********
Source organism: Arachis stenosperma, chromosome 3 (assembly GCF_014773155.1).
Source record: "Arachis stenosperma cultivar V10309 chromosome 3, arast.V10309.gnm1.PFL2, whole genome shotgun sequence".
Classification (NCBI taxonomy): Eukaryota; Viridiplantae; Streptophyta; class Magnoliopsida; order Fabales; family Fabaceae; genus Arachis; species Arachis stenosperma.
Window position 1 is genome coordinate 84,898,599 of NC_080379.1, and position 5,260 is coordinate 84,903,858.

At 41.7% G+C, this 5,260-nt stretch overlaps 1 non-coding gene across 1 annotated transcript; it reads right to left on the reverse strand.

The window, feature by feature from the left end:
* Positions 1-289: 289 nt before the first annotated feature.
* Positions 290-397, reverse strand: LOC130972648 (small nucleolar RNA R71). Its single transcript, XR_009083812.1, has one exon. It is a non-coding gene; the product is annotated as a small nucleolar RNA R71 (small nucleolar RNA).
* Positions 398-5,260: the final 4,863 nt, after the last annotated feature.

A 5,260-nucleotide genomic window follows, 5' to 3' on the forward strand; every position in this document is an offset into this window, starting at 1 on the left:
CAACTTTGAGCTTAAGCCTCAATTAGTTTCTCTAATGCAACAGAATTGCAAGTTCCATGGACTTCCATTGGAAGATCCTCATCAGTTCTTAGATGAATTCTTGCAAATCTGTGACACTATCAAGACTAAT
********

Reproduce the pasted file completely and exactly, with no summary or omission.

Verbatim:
Source organism: Arachis stenosperma, chromosome 3 (assembly GCF_014773155.1).
Source record: "Arachis stenosperma cultivar V10309 chromosome 3, arast.V10309.gnm1.PFL2, whole genome shotgun sequence".
Classification (NCBI taxonomy): Eukaryota; Viridiplantae; Streptophyta; class Magnoliopsida; order Fabales; family Fabaceae; genus Arachis; species Arachis stenosperma.
Window position 1 is genome coordinate 84,898,599 of NC_080379.1, and position 5,260 is coordinate 84,903,858.

At 41.7% G+C, this 5,260-nt stretch overlaps 1 non-coding gene across 1 annotated transcript; it reads right to left on the reverse strand.

The window, feature by feature from the left end:
* Positions 1-289: 289 nt before the first annotated feature.
* Positions 290-397, reverse strand: LOC130972648 (small nucleolar RNA R71). Its single transcript, XR_009083812.1, has one exon. It is a non-coding gene; the product is annotated as a small nucleolar RNA R71 (small nucleolar RNA).
* Positions 398-5,260: the final 4,863 nt, after the last annotated feature.

A 5,260-nucleotide genomic window follows, 5' to 3' on the forward strand; every position in this document is an offset into this window, starting at 1 on the left:
CAACTTTGAGCTTAAGCCTCAATTAGTTTCTCTAATGCAACAGAATTGCAAGTTCCATGGACTTCCATTGGAAGATCCTCATCAGTTCTTAGATGAATTCTTGCAAATCTGTGACACTATCAAGACTAAT